From your son, S. G. PAYN
At first, Payn did not mention his wounds, but then, two days later, Payn wrote a second letter, and almost as an afterthought he explained, “I have received four slight wounds, the first one is on top of my head, an inch over, and it would have laid me out, but a miss is as good as a mile.”
Payn accompanied the 93rd New York’s color guard into the next fight, the attack against the Mule Shoe salient on May 12. Once again, he was struck on the breast by a spent ball. During the chaos, the bearer of the state colors, Corporal Charles A. Culver, was captured, but an unnamed private somehow rescued the flag. Payn believed the brave private should be the new bearer, but when that private’s face began to swell up from poison ivy, he turned the flag over to Payn. The next day, Payn wrote to his father. Unlike his previous letters, he made it abundantly clear that he and his comrades were enduring a hard campaign.
Dear Father—I write you a few lines to let you know I am alive and safe. We had a hard battle yesterday. We started a line of battle at daylight in the morning, composed of one Division, took the Rebs by surprise, stormed their works, drove them two and half miles, capturing more prisoners than were in our own storming party, also 30 or 40 guns, 21 of which were taken off the field, 3 Generals, 2 Johnsons and 1 Stuart. We fell back about a mile and still hold our ground. The Rebs tried their best. It rained all day yesterday and last night we suffered a great deal; was without a blanket, overcoat, or tent-sheet; did not have anything to eat for twenty-four hours, except some crackers, but feel well after having some coffee this morning. William was wounded in the hand, not very bad; has gone to the hospital. I was knocked down by a spent ball. I carry the colors now; the color-bearer was killed yesterday. I will write more the first opportunity. Both Lieuts. are wounded pretty bad; there are three privates, three Sergeants, and three Corporals in our company at present.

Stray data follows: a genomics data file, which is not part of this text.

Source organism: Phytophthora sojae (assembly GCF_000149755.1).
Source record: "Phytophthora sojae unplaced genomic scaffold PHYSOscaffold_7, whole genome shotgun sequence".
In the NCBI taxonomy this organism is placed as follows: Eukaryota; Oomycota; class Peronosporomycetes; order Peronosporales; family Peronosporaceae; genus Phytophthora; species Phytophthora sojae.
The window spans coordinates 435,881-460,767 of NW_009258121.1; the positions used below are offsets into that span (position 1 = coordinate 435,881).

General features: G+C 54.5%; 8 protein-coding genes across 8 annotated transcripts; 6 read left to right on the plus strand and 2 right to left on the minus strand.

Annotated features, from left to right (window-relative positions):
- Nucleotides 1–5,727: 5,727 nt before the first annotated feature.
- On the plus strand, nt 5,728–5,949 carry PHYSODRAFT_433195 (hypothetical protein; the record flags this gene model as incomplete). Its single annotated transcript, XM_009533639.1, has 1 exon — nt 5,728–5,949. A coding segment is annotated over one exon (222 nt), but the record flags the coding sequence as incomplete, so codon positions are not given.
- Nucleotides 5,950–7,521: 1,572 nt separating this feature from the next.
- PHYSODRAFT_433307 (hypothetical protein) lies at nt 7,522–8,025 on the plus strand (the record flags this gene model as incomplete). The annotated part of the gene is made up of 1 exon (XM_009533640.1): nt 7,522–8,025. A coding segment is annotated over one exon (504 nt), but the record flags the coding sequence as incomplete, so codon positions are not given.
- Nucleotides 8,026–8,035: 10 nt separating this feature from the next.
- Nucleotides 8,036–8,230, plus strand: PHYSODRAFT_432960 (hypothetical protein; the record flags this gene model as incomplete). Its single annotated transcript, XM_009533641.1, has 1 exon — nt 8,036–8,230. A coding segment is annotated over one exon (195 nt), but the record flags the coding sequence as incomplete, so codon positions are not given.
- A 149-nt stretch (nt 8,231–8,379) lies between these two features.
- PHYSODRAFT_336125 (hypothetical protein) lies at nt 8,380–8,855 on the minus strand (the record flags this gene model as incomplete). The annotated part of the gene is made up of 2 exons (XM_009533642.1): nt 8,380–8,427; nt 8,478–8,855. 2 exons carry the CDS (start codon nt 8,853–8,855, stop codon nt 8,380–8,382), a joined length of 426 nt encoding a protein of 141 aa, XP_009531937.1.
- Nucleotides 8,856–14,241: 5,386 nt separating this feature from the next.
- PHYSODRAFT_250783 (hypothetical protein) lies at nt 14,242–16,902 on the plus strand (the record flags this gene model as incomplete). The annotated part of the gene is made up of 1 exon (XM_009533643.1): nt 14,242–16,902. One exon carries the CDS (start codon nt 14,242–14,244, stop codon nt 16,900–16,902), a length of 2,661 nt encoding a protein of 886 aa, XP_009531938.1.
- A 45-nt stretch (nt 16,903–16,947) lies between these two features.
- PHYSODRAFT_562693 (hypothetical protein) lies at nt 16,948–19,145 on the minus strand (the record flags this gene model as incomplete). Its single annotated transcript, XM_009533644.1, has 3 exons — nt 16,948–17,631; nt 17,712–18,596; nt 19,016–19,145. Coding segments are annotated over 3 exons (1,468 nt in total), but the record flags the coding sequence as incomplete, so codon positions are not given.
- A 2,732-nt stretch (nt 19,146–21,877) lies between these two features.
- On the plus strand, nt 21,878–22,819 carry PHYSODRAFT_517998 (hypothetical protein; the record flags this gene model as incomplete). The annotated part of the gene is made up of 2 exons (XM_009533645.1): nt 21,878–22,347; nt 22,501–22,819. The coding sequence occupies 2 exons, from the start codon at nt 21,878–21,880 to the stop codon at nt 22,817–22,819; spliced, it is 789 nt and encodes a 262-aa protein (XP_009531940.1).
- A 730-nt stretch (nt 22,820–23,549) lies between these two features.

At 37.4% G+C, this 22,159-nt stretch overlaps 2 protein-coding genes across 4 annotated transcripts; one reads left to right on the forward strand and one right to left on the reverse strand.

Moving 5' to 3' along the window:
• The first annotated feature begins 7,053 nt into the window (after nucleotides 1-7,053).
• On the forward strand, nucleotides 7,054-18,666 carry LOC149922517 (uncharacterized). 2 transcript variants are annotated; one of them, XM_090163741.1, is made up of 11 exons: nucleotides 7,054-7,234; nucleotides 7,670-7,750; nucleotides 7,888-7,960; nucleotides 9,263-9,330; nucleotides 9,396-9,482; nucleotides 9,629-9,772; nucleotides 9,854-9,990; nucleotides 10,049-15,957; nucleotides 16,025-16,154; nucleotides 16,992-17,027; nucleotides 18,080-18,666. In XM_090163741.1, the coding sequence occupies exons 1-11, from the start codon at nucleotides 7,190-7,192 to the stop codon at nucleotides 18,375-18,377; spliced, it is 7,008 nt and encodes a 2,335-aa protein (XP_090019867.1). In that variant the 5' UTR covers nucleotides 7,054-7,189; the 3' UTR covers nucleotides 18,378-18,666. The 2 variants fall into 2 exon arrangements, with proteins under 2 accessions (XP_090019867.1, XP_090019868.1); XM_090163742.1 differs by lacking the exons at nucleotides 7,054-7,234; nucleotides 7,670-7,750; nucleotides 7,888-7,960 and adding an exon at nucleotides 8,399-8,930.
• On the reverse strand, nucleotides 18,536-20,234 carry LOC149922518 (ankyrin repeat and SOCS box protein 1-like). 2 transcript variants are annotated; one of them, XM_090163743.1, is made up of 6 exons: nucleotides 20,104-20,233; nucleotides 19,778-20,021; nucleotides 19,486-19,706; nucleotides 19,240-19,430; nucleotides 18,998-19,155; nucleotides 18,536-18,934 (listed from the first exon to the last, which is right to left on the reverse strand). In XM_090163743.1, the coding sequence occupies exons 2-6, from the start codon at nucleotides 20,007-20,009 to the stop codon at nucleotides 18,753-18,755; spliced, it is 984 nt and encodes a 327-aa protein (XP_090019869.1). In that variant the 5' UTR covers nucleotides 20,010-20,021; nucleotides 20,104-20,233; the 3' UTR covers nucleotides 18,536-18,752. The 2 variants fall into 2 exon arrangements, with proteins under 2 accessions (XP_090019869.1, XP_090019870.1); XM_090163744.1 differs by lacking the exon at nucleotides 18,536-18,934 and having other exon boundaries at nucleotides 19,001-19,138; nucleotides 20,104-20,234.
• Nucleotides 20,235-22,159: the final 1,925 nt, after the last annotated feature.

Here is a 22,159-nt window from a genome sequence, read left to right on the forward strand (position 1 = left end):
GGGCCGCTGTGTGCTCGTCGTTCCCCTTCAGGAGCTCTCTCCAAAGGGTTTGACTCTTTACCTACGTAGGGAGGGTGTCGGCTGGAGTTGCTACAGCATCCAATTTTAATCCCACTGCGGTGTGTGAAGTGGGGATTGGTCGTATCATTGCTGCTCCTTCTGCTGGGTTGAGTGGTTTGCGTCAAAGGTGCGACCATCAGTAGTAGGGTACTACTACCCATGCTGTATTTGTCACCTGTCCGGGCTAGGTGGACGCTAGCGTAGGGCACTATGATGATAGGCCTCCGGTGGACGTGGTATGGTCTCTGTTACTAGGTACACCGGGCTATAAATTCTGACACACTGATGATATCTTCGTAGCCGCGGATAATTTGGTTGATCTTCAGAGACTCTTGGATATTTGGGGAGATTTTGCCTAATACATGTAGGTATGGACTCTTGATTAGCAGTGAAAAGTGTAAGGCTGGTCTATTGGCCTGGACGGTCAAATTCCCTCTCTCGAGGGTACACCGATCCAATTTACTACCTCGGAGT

S. G. PAYN, Jr.
Payn carried his regiment’s state banner until May 23. That day, the 93rd New York participated in the Union attack against Henagan’s Redoubt on the North Anna River. Determined to be the first color-bearer to plant a flag upon the enemy earthworks, Payn rushed ahead, only to be shot through the left knee. Another bearer picked up the flag as the battle line rushed over him, and the stricken corporal lay on the field for hours before receiving any medical treatment. Eventually, Union transports shipped him to Port Royal, then to Alexandria, and finally to his hometown of Albany. It was not an easy recovery. The wound discharged pus for eight years and he endured four operations to remove the damaged bone. In 1895, when the regimental historian collected Payn’s story, he commented, “The wound has ever been a drain upon his system, and will continue to be so while he lives.”
Payn died in 1917. He is buried in Albany Rural Cemetery.
This is an image of Samuel Giles Payn, Jr. taken after he received his wound. Here, he bears the rank insignia of a second lieutenant.